Purdue University – UTI Sensor
UTIs, the bane of our existence in post-acute care and assisted living communities, right? When you consider how uncomfortable they can be for residents along with falls, sepsis, rehospitalization and expensive treatments related to UTIs, isn’t it great that Purdue University has researched and developed a simple way to predict when a UTI may be brewing?
That’s right, Purdue University researchers from the School of Electrical and Computer Engineering have developed an autonomous device that is embedded in a resident’s brief and triggers a message to a smart phone when the presence of Nitrates is identified. For those “non-clinicians”, Nitrates are often the first abnormal finding in a urine specimen that signal a UTI. Many centers currently use dip sticks to test for the presence of Nitrates however this practice is often difficult as obtaining a specimen from a resident who is incontinent or suffering with dementia isn’t an easy task. So often obtain specimens using a straight catheter which is not without risks including UTIs!
With this device, it is not necessary to obtain a specimen unless you are notified that there are Nitrates in the urine/brief. Then it is a medical decision as to whether to treat on the assumption that there is an active infection or obtain a specimen for culture to confirm. Remember, many residents cannot assist in determining if they “meet the criteria” for an active infection which makes it that much more difficult to identify early in the process.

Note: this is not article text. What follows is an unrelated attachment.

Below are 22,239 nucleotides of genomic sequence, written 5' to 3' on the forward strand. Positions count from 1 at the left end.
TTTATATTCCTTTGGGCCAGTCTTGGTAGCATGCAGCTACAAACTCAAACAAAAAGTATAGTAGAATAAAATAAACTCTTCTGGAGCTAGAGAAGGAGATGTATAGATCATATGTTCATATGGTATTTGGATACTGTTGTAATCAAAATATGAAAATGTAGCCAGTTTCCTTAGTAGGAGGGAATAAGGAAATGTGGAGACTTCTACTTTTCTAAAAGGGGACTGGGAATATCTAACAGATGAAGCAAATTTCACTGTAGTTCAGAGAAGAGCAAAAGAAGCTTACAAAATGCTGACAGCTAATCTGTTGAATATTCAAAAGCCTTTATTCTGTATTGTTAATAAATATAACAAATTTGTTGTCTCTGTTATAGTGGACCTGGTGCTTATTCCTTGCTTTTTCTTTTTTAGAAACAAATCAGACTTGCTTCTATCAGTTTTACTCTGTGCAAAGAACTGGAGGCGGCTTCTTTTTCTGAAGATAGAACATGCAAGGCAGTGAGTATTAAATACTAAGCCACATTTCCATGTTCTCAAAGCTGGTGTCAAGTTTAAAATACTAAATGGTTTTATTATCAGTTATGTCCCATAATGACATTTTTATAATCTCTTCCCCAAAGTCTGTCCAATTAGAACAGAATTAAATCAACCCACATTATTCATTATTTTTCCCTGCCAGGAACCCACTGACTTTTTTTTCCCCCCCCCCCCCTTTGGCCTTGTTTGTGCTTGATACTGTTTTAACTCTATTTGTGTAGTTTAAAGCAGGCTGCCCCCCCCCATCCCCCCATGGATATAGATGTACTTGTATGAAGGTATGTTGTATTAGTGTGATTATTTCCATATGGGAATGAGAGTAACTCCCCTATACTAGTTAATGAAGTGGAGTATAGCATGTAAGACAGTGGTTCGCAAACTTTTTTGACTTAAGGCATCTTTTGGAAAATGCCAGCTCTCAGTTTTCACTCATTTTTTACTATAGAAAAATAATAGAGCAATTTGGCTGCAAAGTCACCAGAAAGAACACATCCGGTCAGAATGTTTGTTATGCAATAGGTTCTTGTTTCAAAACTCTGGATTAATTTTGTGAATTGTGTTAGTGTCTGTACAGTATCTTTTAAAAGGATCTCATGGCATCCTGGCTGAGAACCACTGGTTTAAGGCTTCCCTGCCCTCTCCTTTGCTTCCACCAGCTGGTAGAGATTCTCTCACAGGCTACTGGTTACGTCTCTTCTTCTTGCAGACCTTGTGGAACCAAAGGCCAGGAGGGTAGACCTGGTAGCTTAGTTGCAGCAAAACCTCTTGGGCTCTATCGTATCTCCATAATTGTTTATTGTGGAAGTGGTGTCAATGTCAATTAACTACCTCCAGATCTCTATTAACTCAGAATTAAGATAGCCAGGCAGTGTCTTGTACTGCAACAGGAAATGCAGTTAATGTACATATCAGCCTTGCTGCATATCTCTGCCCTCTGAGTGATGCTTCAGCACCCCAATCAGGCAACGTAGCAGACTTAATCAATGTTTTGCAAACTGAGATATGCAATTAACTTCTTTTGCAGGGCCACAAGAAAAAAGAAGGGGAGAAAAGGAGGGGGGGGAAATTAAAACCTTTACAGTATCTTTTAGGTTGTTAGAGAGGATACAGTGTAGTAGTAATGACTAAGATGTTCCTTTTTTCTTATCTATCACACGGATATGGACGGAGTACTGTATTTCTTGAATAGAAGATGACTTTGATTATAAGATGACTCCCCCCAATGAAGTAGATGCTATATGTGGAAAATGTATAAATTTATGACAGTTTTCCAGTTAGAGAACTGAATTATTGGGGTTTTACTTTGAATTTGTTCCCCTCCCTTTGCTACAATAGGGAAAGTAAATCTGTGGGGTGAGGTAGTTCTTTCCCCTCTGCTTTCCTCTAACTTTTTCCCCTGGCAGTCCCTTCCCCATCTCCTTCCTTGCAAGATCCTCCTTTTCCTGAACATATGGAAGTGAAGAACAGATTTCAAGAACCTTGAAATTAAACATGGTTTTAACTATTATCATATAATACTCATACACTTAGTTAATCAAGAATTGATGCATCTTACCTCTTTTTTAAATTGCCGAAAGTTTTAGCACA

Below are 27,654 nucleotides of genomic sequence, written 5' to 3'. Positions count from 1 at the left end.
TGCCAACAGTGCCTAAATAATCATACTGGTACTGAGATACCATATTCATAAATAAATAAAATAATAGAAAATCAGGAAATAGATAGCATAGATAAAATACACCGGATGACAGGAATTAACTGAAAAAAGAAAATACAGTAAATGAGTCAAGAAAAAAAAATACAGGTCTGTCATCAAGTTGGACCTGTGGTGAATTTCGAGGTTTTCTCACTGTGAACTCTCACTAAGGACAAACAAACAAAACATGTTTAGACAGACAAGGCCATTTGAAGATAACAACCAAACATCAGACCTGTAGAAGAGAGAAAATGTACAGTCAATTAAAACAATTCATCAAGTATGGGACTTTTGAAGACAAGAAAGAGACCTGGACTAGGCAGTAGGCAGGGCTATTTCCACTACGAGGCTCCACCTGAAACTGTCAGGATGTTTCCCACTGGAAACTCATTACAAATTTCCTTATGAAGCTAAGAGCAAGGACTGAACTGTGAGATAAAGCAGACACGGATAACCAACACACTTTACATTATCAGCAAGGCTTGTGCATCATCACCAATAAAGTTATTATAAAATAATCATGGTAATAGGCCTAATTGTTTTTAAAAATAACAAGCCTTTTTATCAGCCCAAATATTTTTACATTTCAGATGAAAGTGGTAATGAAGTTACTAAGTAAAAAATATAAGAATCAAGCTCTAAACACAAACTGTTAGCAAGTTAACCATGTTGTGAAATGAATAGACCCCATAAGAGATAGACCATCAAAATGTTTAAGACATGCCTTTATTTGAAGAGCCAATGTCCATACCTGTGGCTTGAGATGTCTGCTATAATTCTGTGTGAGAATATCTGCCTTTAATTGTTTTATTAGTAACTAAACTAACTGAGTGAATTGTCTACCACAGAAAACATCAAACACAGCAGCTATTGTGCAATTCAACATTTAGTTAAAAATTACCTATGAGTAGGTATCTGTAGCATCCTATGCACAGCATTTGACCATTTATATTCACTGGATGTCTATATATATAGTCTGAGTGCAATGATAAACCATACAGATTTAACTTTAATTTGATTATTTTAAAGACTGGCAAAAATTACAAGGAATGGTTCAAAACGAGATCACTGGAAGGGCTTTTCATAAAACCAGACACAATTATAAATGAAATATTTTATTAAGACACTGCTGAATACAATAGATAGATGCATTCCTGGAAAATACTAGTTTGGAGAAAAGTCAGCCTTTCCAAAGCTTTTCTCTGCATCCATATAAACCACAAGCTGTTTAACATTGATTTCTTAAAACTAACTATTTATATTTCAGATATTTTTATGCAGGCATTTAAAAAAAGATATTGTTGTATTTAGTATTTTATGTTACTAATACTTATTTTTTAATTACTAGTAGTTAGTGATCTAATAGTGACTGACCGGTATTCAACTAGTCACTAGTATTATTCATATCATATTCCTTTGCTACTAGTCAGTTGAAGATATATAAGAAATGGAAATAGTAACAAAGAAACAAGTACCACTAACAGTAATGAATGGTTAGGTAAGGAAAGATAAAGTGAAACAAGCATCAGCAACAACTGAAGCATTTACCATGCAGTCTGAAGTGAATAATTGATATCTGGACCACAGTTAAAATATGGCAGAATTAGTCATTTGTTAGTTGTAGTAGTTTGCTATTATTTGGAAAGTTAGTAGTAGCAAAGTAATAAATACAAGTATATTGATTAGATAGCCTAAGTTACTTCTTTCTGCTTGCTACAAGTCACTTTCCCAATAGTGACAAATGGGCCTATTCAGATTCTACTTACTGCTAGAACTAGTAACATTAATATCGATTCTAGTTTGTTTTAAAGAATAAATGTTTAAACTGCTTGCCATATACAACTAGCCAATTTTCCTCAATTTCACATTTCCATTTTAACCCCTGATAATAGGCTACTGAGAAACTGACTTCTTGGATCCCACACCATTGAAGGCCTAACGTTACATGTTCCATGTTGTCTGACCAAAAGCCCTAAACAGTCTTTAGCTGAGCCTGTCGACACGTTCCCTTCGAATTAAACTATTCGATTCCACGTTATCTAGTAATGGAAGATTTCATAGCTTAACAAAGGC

Another advantage for using this device is that the system provides data on a regular basis, improving accuracy based on the amount of data collected. The system can also detect changes in the status of a urinary tract infection over time by identifying an increase/decrease of Nitrates in the urine. The researchers are now working on sizing, packaging, embedding methods, smart phone applications, etc. which will allow the technology to be user friendly as well as cost effective.
Just think of what we could do with this type of technology! Imagine if you will, not waiting for Emily to fall again or for George to become combative before we identify an active infection! This technology can not only improve the quality of life for residents but think about your infection rates, Quality Measures, rehospitalizations, survey citations, antibiotic stewardship, etc. The list is endless and the solution may be within our reach very soon.
Stay tuned for updates and if you would like to read more about the research being done please go to the links below.